As much as you want to have a routine and treat every match the same, matches will feel different depending on where they are in the tournament. The pressure of playing in a final with a chance to win a tournament is different than the pressure of qualifying to stay alive and have a hotel room for the night instead of being kicked out and homeless on the streets of Russia.
The match started and they went after me right away, serving my way almost every time. We stuck to our game plan and swung hard on nearly every attempt (a big change from Austin). We entered the first timeout down 12-9 then came back to win 21-19. The second was close the whole way again and Stafford got a block or two to put us up at the end. It was 20-17 and we were siding out for the match. They served me and I came in early, got under the ball, and crushed it out wide. We called a timeout. It was 20-18 now. I’d have another chance to side-out for the win. You don’t want to go into this situation with a pre-meditated plan of attack. You should relax and stay behind the ball, making a good choice using your vision and what opening presents itself. Still, in the back of my mind, I just thought hit high and hard and end it here. They served me and did the right play against us—Trevor dove into my angle and Rosie broke for the line shot. I swung high angle and went off the top of Trevor’s hands. We won 21-18 and moved on to the qualifier.
It was an intense side-out battle and I felt more relief than excitement when we won. Later, when Doug did the stats he said we sided out at 85% for the match.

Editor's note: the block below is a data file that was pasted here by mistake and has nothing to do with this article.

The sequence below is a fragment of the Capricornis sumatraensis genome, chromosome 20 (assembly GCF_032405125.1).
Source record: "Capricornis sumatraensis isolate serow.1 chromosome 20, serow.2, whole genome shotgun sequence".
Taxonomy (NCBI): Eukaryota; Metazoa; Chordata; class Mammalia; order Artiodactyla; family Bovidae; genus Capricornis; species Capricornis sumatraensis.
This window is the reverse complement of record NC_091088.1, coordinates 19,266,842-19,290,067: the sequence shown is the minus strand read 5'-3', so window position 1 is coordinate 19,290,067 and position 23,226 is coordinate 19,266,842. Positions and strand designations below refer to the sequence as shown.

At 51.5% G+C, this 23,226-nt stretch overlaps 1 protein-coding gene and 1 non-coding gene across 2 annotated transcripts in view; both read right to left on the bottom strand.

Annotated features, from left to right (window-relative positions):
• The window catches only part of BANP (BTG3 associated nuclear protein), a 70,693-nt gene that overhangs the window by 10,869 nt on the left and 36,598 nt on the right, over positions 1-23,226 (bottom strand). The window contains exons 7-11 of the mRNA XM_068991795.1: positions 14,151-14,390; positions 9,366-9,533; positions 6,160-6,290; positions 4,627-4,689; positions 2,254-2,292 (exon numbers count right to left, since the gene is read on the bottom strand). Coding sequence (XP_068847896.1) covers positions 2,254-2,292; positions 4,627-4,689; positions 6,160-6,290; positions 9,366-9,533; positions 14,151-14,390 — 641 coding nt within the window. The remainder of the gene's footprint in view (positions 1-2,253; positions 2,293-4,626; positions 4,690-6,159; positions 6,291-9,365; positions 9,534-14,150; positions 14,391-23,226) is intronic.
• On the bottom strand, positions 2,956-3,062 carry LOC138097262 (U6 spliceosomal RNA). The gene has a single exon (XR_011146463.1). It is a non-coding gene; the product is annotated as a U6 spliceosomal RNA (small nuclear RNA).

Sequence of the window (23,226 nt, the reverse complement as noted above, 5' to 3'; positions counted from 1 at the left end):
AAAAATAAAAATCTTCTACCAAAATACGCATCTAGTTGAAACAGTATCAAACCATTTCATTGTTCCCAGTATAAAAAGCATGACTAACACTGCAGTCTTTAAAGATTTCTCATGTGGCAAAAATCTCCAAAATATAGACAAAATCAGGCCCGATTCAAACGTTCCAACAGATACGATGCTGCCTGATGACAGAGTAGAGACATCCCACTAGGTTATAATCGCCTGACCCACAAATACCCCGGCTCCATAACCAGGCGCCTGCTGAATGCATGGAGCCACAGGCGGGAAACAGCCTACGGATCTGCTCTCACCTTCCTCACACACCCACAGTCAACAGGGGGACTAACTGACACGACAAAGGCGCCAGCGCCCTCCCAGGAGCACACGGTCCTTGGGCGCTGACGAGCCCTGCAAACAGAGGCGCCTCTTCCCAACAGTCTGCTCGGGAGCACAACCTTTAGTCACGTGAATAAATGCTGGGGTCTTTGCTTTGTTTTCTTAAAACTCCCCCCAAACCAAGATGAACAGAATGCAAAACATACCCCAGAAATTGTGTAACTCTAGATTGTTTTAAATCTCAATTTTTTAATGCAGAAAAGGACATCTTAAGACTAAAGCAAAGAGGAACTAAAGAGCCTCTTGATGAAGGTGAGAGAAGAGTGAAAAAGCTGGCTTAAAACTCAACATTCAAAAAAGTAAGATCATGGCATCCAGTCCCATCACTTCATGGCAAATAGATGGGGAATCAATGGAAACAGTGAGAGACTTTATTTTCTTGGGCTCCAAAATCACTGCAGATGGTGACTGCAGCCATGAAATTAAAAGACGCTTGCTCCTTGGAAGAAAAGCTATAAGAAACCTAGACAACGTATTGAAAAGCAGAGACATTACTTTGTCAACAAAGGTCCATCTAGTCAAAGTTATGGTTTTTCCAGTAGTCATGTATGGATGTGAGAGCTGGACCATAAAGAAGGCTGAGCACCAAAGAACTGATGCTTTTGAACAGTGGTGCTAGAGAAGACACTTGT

It felt like we’d accomplished something by beating that team but in truth, the tournament hadn’t even started. We shifted focus and carried the same steady but aggressive play over to the single elimination the next day. Our first match was against Turkey. We won a tough one in 3, 21-17, 18-21, 15-13. Then we beat Qatar’s 2nd team 21-15, 23-21. We had a place to stay for the night! We wouldn’t be wandering the streets of Russia.
In the main draw we got handled by Brazil’s Pedro and Guto. Then in the biggest money game of the tourney, we beat Qatar’s 1st team, the Olympians Jefferson and Cherif. 27-25, 21-19 moving on to the playoffs and more importantly earning the USA Volleyball stipend for the tournament. (USAV gives you a travel stipend if you finish at a certain level). It was cold for that match and actually hailed on us at one point.
In playoffs, we lost to Germany’s Bockermann/Fluggen in what was our 6th match of the tournament.
We finished 17th in the Moscow FIVB, which isn’t a great finish and the prize money won’t even replace Stafford’s iPad he left in the plane’s seat-back pocket, but it was still a solid tournament for us. We learned a lot and had the chance to play in multiple high-pressure games, which you just can’t replicate back home. They won’t be making any Disney movies about guys who finished 17th but I’m still glad we went to Moscow and got a little better.